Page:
Reading University Writers Guild


By Monisha Zaman


A cold finger gently stroked her cheek mere seconds before her eyes snapped open. Hoisting herself onto her pillows she rubbed her eyes and stared blankly into the dark room, trying to make out any shape or shadow, however she could see nothing but pitch blackness looming around her. Confused as to whether she was dreaming again or not, she scrunched up her eyes, trying to remember exactly what it was that woke her up at 3 in the morning—something moving against her cheek. It could have just been a moth, she said to herself, that wouldn’t be anything too bad, she was used to this by now as during the whole summer she always left the window open at night, and would wake up in the morning with mysterious marks and bruises on her shoulders and face that would resemble moth bites. That’s all it was, she said to herself firmly, “you need to go back to sleep now, you have a meeting at 9am tomorrow morning!”


However, no matter how logical her reasoning was, a small part of her knew what it really could have been, the horror that was always at the back of her mind, the horror that she tried her best to bury deep inside, to obscure with other thoughts. It couldn’t be, there’s no way it could be that, she convinced herself as she turned around in bed and pulled the duvet up to her neck.


As she tried to fall asleep, her nostrils flared as she noticed the faint metallic smell lingering in the air around her. A soft thud followed by the sound of a zip being opened came from the left corner of her room, a mere few meters from her bed. Eyes wide open again, she lay under the duvet, her heart banging painfully against her ribcage, blood pounding in her ears, hardly daring to believe it, the mantra it can’t be him it can’t be him coursed through her veins, how could it be him? How could he have escaped, how did he get in? She strained her ears to see if she could hear anything else, anything at all that could possibly rule out her worst nightmare, but alas that would be too good to be true for the train wreck of a life that she had led for the past few years. She was half tempted to turn her head around, to see exactly what that noise was behind her, yet half terrified that it was indeed her worst fear. Gently she reached for the handle of the kitchen knife that she had slept with every night for the past week underneath her pillow. I’m ready she thought, if it is him I am ready. With the kitchen knife grasped tightly in her hand she mentally prepared herself for a struggle, for the battle she was about to face like no other she had encountered whilst at the same time semi paralysed with a chilling fear that doused her like a bucket of ice water. On the count of three she would raise her knife to him and get herself out of the bed as quickly as she could, she wasn’t sure exactly what she was going to do with the knife, to stab him as deep as she could and then run or exactly what order, but nevertheless every fibre of her being was focused on the job that she had to do, her lifeline, her only shot.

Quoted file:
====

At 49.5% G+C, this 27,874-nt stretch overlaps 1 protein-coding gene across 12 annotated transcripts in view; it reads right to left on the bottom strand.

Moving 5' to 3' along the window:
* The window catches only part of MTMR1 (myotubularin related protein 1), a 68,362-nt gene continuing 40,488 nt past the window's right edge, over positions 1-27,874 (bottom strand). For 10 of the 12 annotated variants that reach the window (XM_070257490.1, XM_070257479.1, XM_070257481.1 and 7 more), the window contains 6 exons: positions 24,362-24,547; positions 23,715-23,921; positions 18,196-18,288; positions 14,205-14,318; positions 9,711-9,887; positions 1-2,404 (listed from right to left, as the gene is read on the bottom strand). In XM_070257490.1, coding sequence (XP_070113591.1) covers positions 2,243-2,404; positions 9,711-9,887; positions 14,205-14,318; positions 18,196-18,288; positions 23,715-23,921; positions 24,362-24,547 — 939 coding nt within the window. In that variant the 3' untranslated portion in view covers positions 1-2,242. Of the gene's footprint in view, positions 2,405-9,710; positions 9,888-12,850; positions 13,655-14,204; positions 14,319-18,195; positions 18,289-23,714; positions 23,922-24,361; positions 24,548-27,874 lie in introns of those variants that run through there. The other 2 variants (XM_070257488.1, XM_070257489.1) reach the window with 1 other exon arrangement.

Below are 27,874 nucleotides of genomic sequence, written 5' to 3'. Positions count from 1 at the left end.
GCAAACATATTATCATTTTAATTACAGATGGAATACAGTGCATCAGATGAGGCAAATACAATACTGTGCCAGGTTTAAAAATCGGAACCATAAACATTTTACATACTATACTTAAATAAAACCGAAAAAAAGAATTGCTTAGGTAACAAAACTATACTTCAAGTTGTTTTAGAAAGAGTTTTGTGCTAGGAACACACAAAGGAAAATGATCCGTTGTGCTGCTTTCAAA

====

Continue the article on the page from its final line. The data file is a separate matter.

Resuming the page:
Just as she was about to spring the knife from under her pillow, she could feel his warm breath, the pungent odour of tobacco against her face. Yanking the knife from under her pillow she hoisted herself onto the bed and jumped to the ground in one smooth motion. She then ran to the already open door, however she tripped over a pair of shoes and felt a shooting pain as her knees smacked against the hard wooden floor. The adrenaline that had guided her actions abruptly vaporised and left her with sheer terror that swallowed her entire body, immobilising her to the ground. Her eyes riveted over her shoulder and remained transfixed on the dark figure that was a mere foot away from her. His pale grey eyes gleamed malevolently and locked in an intense gaze on her face, a crooked smile leered on his unshaven face, the face that she saw in court last month, the face that haunted her in her worst nightmares; the face that was on the back of her mind every time she left the house.


As he stepped closer towards her, the metallic odour, the odour of blood instantly intensified; it emanated from his shoes, his trousers and from his heavily spattered jacket. When he finally stood still, towering over her, she noticed with a jolt that the blood on his trousers glistened in the hallway light- the blood was still wet and suddenly she was completely aware of the intense, debilitating pain that ebbed from her kneecaps.

About Reading University Writers Guild'
RUWG provides workshops focusing on developing members’ writing skills in a variety of fields, including prose, poetry, and drama, as well as non-fiction branches such as speech writing. We aim to provide a no-judgement atmosphere in which budding writers can share their work. Constructive peer criticism will equip people with the skills they need to become the best writer they can be, and by giving writers a space to publish their work if they wish, we hope to foster a lifelong passion in the hearts of our members for creative writing.

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